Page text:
And, Florida is not alone in its endeavor to silence the voices of the opposition. As of July of this year, 42 states have taken one step or another to restrict the teaching of Critical Race Theory (CRT) and/or the way educators may speak on the topics of oppression, as well as the books they may use in that effort. In one of the more surreal examples of this, there is a school in Texas that is named for George Dawson, a man of color who only learned to read and write at the ripe old age of 98. The Carroll Independent School District began to look at banning a chapter on lynching in the book about Mr. Dawson’s life when it was added to the syllabus by a 7th-grade journalism teacher at Dawson Middle School.
In the opening chapter of Life is so Good, Mr. Dawson recalls the experience of witnessing his friend being lynched following accusations of rape. The same school district that found Mr. Dawson’s name worthy of being attached to a school, now says that his experiences, specifically the lynching of his friend, are not appropriate for its journalism students. Ironic is it not? Perhaps Texas is employing a little of the cancel culture they decry in trying to gloss over its own history of lynching—more than 600 lynchings occurred between 1862 and 1945—by pretending that it is a subject too weighty for students. Make no mistake, lynching is an incredibly heavy topic, but it is our country’s history and no amount of whitewashing will change that. And, what lesson is taught to our future journalists when the class created in furtherance of the 1st Amendment also provides a lesson in lying? But, it does not end there. As recently as two weeks ago, a teacher in Oklahoma was fired due to her having provided a QR Code for the Brooklyn Public Library’s initiative to make books, including those that have been banned, available to students across the country.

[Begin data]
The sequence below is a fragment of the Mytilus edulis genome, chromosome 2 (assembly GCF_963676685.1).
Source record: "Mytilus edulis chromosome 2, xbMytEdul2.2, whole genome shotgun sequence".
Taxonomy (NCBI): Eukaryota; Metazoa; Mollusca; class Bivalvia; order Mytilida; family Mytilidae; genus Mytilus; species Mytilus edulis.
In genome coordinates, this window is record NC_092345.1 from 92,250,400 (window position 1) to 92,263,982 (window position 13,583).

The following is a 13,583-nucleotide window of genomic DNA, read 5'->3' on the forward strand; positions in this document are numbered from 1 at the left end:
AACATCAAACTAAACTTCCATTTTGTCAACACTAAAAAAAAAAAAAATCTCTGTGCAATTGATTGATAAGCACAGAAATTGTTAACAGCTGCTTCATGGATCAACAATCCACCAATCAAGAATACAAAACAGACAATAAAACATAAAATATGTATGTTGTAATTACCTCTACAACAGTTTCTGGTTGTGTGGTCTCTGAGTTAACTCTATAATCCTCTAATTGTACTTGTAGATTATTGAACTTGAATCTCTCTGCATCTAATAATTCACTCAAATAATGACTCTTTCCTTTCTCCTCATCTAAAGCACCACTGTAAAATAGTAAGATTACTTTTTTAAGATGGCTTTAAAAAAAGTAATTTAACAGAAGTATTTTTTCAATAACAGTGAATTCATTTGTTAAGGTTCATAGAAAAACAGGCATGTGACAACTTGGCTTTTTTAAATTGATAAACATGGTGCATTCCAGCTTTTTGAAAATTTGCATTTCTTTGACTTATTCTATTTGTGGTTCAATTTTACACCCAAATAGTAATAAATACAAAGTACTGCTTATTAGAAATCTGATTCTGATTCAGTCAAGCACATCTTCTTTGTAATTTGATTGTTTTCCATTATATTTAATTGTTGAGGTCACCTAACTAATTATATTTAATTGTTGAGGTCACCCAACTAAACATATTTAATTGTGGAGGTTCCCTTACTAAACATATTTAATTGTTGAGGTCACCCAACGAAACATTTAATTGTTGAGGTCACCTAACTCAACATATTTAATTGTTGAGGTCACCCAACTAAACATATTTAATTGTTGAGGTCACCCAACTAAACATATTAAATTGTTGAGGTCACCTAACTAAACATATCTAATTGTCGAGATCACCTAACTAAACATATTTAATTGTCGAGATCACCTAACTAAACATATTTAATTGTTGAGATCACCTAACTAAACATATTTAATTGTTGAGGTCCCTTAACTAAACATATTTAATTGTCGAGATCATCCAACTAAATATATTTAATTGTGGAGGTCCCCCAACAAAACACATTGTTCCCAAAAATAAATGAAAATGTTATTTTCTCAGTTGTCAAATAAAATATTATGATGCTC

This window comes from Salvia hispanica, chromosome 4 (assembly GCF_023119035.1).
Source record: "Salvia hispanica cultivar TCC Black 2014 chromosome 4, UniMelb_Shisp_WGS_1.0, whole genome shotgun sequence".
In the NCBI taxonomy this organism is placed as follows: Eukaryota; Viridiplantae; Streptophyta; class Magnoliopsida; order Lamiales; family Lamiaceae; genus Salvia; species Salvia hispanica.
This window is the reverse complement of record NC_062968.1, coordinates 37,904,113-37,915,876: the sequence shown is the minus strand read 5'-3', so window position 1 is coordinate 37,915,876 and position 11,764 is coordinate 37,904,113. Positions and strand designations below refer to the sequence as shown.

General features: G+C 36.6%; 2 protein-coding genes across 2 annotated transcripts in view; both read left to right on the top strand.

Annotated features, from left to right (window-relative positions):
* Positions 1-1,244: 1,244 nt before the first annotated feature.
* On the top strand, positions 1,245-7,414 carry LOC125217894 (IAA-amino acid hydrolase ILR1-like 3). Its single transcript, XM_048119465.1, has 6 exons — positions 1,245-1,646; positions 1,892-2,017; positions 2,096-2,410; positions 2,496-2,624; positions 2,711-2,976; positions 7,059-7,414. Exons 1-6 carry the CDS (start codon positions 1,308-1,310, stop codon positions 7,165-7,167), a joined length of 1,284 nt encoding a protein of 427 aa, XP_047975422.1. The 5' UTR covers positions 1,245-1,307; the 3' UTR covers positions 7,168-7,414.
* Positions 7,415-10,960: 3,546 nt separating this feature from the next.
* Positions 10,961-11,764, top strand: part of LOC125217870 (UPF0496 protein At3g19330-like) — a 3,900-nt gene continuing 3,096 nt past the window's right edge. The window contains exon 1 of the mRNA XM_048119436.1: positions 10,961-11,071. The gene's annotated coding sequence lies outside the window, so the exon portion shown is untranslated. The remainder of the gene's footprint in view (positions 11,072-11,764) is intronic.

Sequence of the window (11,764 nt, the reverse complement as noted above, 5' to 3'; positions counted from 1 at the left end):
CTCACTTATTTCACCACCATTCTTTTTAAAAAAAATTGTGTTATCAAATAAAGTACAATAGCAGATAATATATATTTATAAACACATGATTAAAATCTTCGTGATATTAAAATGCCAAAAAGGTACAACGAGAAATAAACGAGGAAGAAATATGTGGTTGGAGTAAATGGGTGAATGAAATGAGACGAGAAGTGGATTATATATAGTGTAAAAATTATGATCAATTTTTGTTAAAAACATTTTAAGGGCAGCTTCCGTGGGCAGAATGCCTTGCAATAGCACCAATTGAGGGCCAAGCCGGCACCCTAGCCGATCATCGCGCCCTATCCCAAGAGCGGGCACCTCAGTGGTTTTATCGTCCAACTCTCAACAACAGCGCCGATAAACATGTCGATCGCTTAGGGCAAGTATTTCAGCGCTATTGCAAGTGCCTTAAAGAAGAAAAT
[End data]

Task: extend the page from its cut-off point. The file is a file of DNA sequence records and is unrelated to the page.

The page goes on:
Those who are against CRT and certain books lean into this idea that learning about our nation's violent past serves as a prejudicial ideological tool that causes today’s students to feel guilty about or responsible for actions in which they had no part. They claim that CRT teaches that people should be judged based on their gender, race, ethnicity, or national origin rather than the reality that people are judged based upon those factors through no fault of their own. They also say that it may lead to bad feelings on the part of those same students. One can only surmise that they are referring to the truth of our racial history instead of the whitewashed version upon which so many of us were reared. The idea that the Civil War was fought, Lincoln spoke, Reconstruction began, and all has been right ever since is one of the biggest lies ever told. But, told it must be in order to maintain the mirage that racism is a thing of a bye-gone era, long eradicated, and forgotten about.